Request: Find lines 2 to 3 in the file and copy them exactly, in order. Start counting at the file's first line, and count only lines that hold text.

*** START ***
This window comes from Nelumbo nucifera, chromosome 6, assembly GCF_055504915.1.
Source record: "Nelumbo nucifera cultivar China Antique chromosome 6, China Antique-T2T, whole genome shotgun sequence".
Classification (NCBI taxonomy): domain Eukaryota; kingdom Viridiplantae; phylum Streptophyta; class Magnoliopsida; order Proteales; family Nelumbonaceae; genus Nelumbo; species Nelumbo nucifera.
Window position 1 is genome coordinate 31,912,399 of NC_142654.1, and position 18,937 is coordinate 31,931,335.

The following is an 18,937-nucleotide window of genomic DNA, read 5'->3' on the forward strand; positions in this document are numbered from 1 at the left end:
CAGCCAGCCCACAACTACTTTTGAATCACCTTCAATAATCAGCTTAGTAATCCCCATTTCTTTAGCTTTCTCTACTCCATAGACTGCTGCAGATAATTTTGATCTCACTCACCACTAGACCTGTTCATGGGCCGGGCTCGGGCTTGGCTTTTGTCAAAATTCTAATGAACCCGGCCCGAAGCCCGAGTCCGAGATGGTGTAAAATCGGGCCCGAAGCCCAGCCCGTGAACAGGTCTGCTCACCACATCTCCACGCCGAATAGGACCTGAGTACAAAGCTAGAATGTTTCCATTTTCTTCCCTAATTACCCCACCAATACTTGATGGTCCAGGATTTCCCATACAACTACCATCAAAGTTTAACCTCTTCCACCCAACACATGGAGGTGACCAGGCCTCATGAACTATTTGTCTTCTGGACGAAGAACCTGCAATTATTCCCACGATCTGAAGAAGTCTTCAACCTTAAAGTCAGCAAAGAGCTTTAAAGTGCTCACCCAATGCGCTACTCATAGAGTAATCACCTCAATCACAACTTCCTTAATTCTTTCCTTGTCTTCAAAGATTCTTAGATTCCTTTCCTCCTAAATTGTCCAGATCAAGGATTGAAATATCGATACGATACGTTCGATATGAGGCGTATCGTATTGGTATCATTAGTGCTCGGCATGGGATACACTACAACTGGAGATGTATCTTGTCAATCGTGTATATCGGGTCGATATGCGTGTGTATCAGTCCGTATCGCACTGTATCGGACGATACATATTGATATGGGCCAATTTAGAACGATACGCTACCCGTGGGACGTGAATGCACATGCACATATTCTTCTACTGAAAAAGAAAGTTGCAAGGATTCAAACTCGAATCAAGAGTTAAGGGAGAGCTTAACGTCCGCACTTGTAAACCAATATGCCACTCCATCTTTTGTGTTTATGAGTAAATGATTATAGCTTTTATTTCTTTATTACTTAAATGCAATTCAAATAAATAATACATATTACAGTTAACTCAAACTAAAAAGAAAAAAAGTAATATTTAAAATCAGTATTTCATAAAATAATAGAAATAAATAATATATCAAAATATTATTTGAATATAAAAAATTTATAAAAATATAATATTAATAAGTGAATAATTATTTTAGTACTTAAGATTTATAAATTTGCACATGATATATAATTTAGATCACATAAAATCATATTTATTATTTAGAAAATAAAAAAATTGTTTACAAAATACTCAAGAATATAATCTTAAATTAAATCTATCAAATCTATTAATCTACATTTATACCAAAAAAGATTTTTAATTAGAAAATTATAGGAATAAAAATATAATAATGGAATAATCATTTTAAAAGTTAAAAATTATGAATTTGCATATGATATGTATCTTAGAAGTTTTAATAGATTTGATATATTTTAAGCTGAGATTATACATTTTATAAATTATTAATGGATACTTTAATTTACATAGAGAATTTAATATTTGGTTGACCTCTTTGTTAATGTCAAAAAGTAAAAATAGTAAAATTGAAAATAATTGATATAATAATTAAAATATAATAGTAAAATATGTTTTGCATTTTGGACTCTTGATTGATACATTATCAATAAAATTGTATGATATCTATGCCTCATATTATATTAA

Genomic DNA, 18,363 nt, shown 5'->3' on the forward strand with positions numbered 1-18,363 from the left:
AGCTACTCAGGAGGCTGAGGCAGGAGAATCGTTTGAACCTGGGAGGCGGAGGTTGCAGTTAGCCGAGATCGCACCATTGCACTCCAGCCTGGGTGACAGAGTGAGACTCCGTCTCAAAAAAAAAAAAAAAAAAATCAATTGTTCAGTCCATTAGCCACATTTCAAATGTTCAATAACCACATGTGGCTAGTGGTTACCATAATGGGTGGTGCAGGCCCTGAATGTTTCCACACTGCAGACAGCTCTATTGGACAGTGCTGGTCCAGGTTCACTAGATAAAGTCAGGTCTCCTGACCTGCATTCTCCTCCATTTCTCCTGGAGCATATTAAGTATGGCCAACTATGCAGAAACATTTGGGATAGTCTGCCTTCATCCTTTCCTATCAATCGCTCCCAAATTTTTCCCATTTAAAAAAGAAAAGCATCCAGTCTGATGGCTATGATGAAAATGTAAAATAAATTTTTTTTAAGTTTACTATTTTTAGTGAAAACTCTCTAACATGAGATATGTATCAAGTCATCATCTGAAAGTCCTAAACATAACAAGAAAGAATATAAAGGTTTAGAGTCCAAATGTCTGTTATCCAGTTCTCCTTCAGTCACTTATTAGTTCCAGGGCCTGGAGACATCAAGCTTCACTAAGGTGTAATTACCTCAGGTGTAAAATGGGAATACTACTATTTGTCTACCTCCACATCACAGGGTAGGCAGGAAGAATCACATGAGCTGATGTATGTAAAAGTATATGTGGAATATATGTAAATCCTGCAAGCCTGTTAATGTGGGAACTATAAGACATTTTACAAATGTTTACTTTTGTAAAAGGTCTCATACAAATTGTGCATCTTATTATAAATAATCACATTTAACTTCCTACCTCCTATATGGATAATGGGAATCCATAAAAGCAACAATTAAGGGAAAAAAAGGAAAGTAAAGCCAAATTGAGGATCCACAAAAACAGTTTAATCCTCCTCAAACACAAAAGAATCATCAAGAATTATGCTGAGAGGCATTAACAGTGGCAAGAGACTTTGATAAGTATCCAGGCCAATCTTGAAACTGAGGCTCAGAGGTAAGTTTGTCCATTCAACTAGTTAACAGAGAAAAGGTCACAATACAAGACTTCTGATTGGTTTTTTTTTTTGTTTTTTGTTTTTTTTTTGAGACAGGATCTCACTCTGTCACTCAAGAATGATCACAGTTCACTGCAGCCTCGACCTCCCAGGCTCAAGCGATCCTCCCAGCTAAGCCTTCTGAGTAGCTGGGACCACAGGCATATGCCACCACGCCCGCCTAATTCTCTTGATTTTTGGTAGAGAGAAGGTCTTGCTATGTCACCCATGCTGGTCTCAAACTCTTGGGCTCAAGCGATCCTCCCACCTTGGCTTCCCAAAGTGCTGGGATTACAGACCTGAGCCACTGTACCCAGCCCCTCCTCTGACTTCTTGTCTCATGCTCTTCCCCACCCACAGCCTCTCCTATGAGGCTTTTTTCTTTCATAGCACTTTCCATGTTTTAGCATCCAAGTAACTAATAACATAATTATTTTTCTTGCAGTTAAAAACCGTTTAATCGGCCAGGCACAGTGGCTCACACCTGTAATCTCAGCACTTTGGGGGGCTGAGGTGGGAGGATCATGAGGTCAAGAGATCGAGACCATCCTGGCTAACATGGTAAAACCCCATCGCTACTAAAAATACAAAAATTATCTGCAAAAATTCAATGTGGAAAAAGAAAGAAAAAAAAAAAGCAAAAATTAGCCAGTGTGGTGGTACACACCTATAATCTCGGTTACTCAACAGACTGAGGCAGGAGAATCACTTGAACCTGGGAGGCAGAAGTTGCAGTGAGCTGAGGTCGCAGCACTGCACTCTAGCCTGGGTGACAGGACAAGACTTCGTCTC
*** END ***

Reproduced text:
Source record: "Nelumbo nucifera cultivar China Antique chromosome 6, China Antique-T2T, whole genome shotgun sequence".
Classification (NCBI taxonomy): domain Eukaryota; kingdom Viridiplantae; phylum Streptophyta; class Magnoliopsida; order Proteales; family Nelumbonaceae; genus Nelumbo; species Nelumbo nucifera.